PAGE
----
I am building a new WordPress collective at https://thecomixscene.com. The plugins I am using are BuddyPress, bbPress, Youser, and Comic Easel. My intention is to create a Webcomics hub like Tapas or Webtoons. I want to teach indie comic creators how to build and maintain WordPress sites. There are some Indie Comic collectives that do not and their subdomains are lacking. Whatever I learned in college, I want to sharing with others. Revisiting my time as admin of RLSHorg may help me make smarter choices. I don’t want to make the same mistakes as before.
Search engines have evolved from simple keyword searches. They are more intuitive to the user. But, like most technologies, narrow search engine scope is a double-edged sword.
Search filter bubbles are helpful when eliminating unnecessary results. If I am searching for new clothes, it is helpful that Amazon yield results based on my previous purchases. The time to search for what I want is shorten my account history. When search for a restaurant based on my likes, Google will recommend places based on what I like. From a marketing and promotion standpoint, custom search results is fantastic. The customers receive what they want based on their tastes with extensive research.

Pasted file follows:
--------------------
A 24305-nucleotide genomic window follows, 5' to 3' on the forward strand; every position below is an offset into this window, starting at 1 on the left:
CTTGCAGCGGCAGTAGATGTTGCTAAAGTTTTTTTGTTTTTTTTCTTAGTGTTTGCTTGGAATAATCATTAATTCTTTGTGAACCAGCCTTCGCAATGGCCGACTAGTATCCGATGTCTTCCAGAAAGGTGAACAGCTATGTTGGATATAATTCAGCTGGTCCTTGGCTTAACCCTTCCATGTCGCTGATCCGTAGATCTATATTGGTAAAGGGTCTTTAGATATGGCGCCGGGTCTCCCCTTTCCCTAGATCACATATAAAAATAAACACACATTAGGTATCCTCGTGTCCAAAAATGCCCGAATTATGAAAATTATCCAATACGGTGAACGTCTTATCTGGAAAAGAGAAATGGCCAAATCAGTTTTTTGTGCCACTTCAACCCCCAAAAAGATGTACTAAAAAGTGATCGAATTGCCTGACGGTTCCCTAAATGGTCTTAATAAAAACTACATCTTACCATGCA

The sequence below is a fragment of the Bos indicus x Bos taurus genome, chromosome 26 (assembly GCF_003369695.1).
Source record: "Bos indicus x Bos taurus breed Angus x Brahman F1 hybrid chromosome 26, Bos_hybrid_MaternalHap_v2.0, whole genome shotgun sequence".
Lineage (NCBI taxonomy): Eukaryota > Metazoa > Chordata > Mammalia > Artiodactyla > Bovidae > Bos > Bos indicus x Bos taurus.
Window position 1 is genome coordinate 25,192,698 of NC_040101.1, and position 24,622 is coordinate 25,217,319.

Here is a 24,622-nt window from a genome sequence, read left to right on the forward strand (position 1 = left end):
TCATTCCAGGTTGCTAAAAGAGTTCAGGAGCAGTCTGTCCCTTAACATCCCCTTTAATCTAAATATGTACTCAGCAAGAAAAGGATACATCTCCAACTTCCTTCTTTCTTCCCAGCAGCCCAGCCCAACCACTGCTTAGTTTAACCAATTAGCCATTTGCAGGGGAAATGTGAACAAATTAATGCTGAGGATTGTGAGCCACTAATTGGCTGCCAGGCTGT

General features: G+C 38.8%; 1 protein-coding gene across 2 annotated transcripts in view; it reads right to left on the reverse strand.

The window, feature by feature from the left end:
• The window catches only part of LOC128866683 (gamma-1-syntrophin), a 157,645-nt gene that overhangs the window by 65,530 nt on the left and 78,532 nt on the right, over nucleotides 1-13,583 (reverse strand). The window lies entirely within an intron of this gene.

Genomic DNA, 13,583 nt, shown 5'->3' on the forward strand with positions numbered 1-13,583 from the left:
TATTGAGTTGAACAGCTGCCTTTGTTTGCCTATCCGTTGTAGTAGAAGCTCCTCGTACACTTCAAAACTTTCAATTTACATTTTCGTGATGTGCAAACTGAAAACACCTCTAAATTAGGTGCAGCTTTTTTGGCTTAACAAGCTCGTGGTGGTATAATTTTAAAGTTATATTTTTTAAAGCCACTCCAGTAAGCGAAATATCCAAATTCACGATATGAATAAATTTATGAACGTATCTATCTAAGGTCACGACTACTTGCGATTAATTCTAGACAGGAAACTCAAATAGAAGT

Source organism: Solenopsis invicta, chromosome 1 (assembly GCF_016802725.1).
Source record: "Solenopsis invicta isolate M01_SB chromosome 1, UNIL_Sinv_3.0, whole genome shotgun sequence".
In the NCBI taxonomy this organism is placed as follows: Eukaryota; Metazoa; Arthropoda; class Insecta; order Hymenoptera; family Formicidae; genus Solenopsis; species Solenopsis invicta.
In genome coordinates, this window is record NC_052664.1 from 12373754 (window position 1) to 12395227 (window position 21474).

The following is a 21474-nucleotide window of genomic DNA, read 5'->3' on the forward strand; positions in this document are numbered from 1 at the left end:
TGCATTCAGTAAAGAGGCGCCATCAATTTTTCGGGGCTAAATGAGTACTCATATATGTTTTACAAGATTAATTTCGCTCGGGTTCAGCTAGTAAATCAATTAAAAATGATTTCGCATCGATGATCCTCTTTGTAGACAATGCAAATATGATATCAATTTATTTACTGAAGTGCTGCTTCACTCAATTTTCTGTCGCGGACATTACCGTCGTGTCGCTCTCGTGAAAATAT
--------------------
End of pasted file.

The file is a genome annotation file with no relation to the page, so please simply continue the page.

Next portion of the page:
But, there is a downside to a narrow search scope. Filter bubbles promote news articles based on our political bias. This leads to misinformation or uninformed information which in turn leads to distrust. The user is not getting information based on contextual reality.
Focus searches are great for the marketplace but horrible for news. It would behoove the user to understand how search engines work. If users want true news, they need to clear their search history. If a user needs to shop, there needs to be a in depth search history.
I’ve accepting that images cannot post left or right. I wanted to have images within a paragraph body, but its difficult in Gutenberg. After reading the WP Tavern post, I see that I’m not the only one frustrated with the image options in Gutenberg.
I hope that this issue is resolve before the 5.0 release date later this month.